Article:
The purpose of the transplant evaluation is to determine your level of heart function, to identify if any medical or surgical therapies may improve your heart function and to rule out any health problems that may interfere with a successful transplant.
The pre-heart transplant evaluation tests can be done at Sharp HealthCare if you haven't already had them done. Please inform the Sharp heart transplant team if you think some of these tests were already done.
This is an ultrasound of the organs in the abdomen, liver, gallbladder, pancreas, spleen and kidneys. This test looks for any abnormality that might interfere with a successful heart transplant surgery and outcome.
Carotid Doppler Studies
This is an ultrasound of the carotid arteries in the neck, which carry the blood to your brain. If blockages are present, the patient could suffer a stroke during surgery.
An X-ray of the chest will be obtained to determine the size of the heart and any abnormalities seen on the lungs.
A 12-lead EKG will be obtained to determine if you have any abnormal heart rhythm disturbances that can or may need to be corrected.
This test provides information on heart wall motion, how the valves work and the size of the different chambers of the heart. It describes the pumping function of the heart and is usually called the "ejection fraction" and is stated as a percentage. Normal ejection fraction is 60 to 80 percent while patients with cardiomyopathy may have an ejection fraction of 5 to 35 percent. The lower the ejection fraction, the worse the heart failure.
Several tubes of blood will be drawn to obtain blood and tissue typing. Tests will be run to rule out exposure to hepatitis, HIV and other disease processes as well as anemia, bleeding problems, kidney and liver studies.
Left Heart Catheterization (Angiogram)
This is an invasive test where dye is injected into one of the large arteries in the groin to find out if there are any blockages in the coronary arteries of the heart. Left ventricular heart function can also be determined.
Peripheral Doppler Studies
This is an ultrasound of the legs. The surgeon needs to know if there are blockages in the arteries to the legs since large catheters are put into the large veins and arteries in the groin for the heart-lung machine that is used during the heart transplant operation.
Pulmonary Function Tests
This tests the ability of your lungs to carry oxygen to the rest of your body.
Right Heart Catheterization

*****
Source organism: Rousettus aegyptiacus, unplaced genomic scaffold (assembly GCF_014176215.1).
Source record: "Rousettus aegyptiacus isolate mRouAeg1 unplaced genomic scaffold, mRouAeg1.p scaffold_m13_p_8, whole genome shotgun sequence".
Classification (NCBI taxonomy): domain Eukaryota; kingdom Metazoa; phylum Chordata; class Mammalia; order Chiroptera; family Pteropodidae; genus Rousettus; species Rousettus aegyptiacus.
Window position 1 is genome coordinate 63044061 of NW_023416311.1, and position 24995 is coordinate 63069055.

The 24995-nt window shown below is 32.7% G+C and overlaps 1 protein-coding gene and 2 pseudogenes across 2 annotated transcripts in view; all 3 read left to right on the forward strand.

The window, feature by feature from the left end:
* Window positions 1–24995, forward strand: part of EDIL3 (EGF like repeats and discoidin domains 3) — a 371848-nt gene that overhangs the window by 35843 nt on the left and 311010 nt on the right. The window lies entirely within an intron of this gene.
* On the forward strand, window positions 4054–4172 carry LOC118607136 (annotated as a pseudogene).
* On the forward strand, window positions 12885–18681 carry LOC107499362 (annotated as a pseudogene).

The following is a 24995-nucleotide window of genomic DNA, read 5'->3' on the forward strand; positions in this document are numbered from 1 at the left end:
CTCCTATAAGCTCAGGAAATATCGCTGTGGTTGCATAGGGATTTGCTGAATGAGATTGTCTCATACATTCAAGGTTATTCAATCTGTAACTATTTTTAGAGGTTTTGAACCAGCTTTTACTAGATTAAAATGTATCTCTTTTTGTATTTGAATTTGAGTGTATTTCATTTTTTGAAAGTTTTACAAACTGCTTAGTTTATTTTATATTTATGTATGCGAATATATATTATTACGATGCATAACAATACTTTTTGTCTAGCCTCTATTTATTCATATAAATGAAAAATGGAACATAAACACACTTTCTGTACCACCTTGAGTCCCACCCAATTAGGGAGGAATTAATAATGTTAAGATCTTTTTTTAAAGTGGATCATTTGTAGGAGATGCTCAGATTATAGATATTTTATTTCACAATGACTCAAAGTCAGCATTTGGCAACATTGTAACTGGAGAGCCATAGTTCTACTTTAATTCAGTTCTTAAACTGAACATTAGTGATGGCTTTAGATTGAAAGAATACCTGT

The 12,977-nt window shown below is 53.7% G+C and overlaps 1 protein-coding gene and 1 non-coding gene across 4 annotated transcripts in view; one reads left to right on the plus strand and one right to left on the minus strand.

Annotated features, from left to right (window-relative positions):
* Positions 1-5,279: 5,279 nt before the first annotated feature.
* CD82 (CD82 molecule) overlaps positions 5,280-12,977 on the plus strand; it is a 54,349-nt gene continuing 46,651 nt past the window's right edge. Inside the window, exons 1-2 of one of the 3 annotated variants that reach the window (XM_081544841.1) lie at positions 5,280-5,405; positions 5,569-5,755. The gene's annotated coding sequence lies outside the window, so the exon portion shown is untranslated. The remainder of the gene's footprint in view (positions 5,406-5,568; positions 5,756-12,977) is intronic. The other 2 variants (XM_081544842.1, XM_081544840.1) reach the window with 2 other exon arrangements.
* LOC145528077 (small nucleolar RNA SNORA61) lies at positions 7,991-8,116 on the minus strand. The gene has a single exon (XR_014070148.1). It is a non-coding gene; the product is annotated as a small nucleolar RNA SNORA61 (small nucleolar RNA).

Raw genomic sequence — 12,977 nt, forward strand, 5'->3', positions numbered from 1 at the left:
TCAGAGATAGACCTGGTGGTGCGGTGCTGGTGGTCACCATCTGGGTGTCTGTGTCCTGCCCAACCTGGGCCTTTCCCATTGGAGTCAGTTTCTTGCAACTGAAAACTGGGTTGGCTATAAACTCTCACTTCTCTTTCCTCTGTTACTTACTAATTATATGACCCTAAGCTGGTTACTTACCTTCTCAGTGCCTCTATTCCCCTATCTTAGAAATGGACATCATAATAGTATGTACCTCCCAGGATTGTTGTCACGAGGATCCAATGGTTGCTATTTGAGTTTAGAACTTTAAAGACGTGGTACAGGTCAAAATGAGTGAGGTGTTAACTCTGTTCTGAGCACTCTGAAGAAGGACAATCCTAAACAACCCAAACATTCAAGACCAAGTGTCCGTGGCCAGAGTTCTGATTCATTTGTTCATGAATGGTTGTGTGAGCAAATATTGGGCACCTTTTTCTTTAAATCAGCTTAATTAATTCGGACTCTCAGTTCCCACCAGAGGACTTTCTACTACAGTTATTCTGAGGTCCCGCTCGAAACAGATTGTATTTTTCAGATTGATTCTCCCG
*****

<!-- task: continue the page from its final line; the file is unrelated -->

This can be done at the same time as the left heart catheterization or separately. This gives the physician information on the pressures in the heart and lungs. These measurements help the physician make recommendations and suggestions on medications you may be taking and whether you are a heart transplant candidate.
This includes tuberculosis (TB) skin testing and immunizations for influenza, pneumonia and hepatitis.
- Females: Mammogram and Pap smear, flexible sigmoidoscopy or colonoscopy
- Males: Prostate exam, flexible sigmoidoscopy or colonoscopy
- Other testing: Additional testing may be necessary depending on patient’s other diseases (i.e., diabetes mellitus, history of cancer)
Summarizing and Assessing the Evaluation
Assessing optimal heart failure management is a key component in the evaluation for heart transplant. Heart transplantation is considered a final option in the treatment of heart failure and should be restricted to patients who have failed optimal medical and electrical therapies.
Heart failure therapy has accomplished major breakthroughs in medical therapeutic interventions. It is also important to consider high-risk surgical options such as revascularization or valvular repairs. Additionally, ventricular assist devices can be used as destination therapy for patients in whom transplantation is not an option.
For More Information
To learn more about Sharp's heart transplant services or to find a Sharp-affiliated doctor, search for a San Diego cardiologist or call 1-800-82-SHARP (1-800-827-4277), Monday through Friday, 8 am to 6 pm. To find general information about transplant, visit Transplantation in Adult Health or read the Transplant News archive.